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The Mechanics Of Eyesight

Our eyes are amazing, complicated organs.

Many different parts have to work together to convert the light bouncing off everything around us into a continuous stream of images that we can understand. What are these different parts and how do they contribute to our ability to see?

The Parts Of The Eye

We’re not going to look at all the parts of the eye, just the ones most directly involved in creating an image to send to the brain, starting at the front of the eye and moving to the back.

  • The very front of the eye is the cornea, a clear layer that allows light inside.
  • The amount of light that gets in is controlled by the iris, a colorful, circular muscle that contracts and relaxes based on how bright it is.
  • Just inside the front of the eye is the lens, which, unlike camera lenses, is able to change its shape in order to focus on objects different distances away.
  • The lens focuses light onto the retina at the back of the eye, which is covered in light-sensitive rods and cones.
  • Finally, the optic nerve takes the information received by the retina to the brain so that it can be converted into an image.

Binocular Vision

If you put your hand over one eye, then switch to the other eye, you’ll notice that you see a slightly different image. This is because of the position of our eyes. Putting the two images together creates a 3D image and gives us depth perception.

The Brain’s Visual Cortex

All the visual information collected by the retina in each eye goes up the optic nerves and to the visual cortex of the brain, which is located in the occipital lobe in the back. The entire process happens many times per second, which is how we are able to perceive motion.

How Our Eyes Keep Themselves Healthy

Now you know how the two eyes, their parts, and the vision center of the brain work together, but what about how they stay in good shape? Our eyes have defense and maintenance systems built in. Our eyelids protect our eyes with the help of our eyelashes and eyebrows. Blinking keeps our eyes moist, cleans off any debris, and blocks more from getting in. And, of course, we can close our eyes to block out the light so we can sleep!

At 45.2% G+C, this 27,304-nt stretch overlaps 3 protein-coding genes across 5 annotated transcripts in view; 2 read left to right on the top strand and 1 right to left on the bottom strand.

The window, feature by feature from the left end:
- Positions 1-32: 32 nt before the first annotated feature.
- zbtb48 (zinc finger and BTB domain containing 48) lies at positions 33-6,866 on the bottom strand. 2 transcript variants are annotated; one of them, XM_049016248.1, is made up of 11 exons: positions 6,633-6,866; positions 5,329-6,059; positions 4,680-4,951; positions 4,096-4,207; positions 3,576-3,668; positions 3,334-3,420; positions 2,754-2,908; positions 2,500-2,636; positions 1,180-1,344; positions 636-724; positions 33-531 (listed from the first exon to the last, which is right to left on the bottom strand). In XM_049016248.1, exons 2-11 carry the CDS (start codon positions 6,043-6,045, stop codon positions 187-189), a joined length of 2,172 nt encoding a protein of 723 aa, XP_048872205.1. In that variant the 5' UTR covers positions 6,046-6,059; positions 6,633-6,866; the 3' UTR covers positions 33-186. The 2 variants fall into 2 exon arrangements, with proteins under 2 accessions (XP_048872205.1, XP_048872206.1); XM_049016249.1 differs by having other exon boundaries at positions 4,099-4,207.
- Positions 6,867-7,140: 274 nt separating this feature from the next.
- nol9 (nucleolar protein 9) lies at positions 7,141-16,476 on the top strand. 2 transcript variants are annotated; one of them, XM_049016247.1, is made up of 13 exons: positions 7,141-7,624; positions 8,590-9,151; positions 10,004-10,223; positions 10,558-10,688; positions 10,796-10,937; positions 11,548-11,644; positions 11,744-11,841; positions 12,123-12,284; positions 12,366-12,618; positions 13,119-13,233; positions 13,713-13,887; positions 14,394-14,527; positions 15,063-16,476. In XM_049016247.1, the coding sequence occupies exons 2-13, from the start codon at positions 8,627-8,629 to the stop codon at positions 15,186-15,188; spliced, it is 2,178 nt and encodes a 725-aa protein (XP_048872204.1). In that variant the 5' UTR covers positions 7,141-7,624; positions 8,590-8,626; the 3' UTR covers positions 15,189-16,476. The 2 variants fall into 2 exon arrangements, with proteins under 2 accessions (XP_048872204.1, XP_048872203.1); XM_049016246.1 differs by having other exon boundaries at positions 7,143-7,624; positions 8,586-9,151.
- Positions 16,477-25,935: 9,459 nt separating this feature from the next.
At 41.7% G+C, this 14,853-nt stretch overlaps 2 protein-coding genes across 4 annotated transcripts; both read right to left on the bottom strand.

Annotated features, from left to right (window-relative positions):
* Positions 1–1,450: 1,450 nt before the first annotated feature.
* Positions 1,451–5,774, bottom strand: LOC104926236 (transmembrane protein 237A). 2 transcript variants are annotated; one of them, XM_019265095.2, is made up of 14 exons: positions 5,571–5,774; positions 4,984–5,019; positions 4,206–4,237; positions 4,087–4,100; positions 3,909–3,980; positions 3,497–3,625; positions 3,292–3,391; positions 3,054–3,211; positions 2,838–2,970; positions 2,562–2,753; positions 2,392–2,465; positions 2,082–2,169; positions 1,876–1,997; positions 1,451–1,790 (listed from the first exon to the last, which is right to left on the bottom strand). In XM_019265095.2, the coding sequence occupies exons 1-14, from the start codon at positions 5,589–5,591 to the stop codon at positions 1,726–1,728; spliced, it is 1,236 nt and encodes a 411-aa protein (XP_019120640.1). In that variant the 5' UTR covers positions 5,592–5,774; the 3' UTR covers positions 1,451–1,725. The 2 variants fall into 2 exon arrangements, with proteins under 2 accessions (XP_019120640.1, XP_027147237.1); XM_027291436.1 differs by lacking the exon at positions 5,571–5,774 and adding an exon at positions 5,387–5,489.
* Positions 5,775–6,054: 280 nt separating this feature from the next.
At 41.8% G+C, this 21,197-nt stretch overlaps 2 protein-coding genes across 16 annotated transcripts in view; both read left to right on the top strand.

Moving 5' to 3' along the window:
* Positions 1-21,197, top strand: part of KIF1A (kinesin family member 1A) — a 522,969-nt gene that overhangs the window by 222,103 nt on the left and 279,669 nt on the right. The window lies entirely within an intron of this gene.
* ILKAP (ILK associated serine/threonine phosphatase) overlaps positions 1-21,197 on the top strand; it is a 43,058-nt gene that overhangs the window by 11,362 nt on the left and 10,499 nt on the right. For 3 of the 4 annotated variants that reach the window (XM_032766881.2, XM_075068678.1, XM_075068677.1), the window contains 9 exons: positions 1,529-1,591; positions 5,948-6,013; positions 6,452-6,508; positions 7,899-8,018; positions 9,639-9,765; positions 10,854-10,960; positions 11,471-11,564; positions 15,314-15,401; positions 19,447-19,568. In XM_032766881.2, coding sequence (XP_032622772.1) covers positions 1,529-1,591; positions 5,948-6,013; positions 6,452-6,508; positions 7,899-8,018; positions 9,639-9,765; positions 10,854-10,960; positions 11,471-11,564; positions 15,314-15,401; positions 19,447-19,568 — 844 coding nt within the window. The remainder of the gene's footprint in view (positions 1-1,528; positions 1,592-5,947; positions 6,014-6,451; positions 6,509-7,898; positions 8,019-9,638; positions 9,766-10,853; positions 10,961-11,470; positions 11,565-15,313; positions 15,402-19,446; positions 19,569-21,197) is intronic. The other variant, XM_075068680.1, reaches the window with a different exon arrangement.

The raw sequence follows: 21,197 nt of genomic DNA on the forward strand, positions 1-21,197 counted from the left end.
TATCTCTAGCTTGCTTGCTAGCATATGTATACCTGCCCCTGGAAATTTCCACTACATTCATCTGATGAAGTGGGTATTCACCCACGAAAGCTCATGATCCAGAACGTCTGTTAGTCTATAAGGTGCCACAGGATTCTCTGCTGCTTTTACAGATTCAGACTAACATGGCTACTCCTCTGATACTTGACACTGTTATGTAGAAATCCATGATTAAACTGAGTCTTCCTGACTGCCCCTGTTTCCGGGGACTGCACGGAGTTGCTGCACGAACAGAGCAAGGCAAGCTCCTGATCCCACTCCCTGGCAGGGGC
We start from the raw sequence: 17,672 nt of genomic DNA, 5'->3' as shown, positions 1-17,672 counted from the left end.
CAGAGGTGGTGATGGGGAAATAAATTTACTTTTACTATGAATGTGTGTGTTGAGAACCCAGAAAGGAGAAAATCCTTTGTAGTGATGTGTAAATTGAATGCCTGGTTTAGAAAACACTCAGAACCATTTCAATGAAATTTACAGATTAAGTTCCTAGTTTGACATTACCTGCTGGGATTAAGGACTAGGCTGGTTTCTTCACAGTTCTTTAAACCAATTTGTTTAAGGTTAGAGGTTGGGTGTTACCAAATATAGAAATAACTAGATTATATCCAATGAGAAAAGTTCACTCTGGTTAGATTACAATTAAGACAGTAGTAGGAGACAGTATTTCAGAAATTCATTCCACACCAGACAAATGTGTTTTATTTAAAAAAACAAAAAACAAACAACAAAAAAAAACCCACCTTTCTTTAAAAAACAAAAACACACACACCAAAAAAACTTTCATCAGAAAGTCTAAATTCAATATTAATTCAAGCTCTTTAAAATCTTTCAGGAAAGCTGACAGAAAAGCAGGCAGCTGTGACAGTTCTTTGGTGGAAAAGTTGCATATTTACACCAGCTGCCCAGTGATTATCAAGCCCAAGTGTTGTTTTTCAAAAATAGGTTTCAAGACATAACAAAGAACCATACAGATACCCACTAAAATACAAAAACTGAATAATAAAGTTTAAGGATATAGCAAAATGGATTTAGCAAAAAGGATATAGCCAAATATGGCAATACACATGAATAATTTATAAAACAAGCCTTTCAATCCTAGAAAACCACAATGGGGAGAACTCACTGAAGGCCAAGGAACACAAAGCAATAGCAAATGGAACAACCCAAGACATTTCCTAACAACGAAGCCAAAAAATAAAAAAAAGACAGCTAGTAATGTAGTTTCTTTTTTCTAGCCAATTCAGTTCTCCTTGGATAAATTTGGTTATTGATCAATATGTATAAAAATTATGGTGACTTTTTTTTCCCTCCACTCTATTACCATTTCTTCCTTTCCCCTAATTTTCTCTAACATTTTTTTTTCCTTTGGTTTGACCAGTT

Next up are our tear glands, which produce tears to wash contaminants, dust, and microbes away. These glands are constantly at work to maintain the crucial tear film on the surface of the eye, and the tear ducts in our lower eyelids catch the extra fluid and drain it away to keep everything clean!

Are All The Parts Of Your Eyes Working?

It’s truly amazing how all the parts of the eye work together, how the two eyes work as a team, and how the brain processes all the information they collect. However, because our eyes are so complex, it means there’s a lot of ways things can go wrong, and that’s where the optometrist comes in. If anything has recently changed about your vision or if you’re simply due for your eye exam, schedule an appointment with us so we can make sure it’s all working!

We’re excited to see you again!

Top image by Flickr user Sam Bald used under Creative Commons Attribution-Sharealike 4.0 license. Image cropped and modified from original.
The content on this blog is not intended to be a substitute for professional medical advice, diagnosis, or treatment. Always seek the advice of qualified health providers with questions you may have regarding medical conditions.

Author Vision Source — Published April 29, 2019

Posted In Eye Health Awareness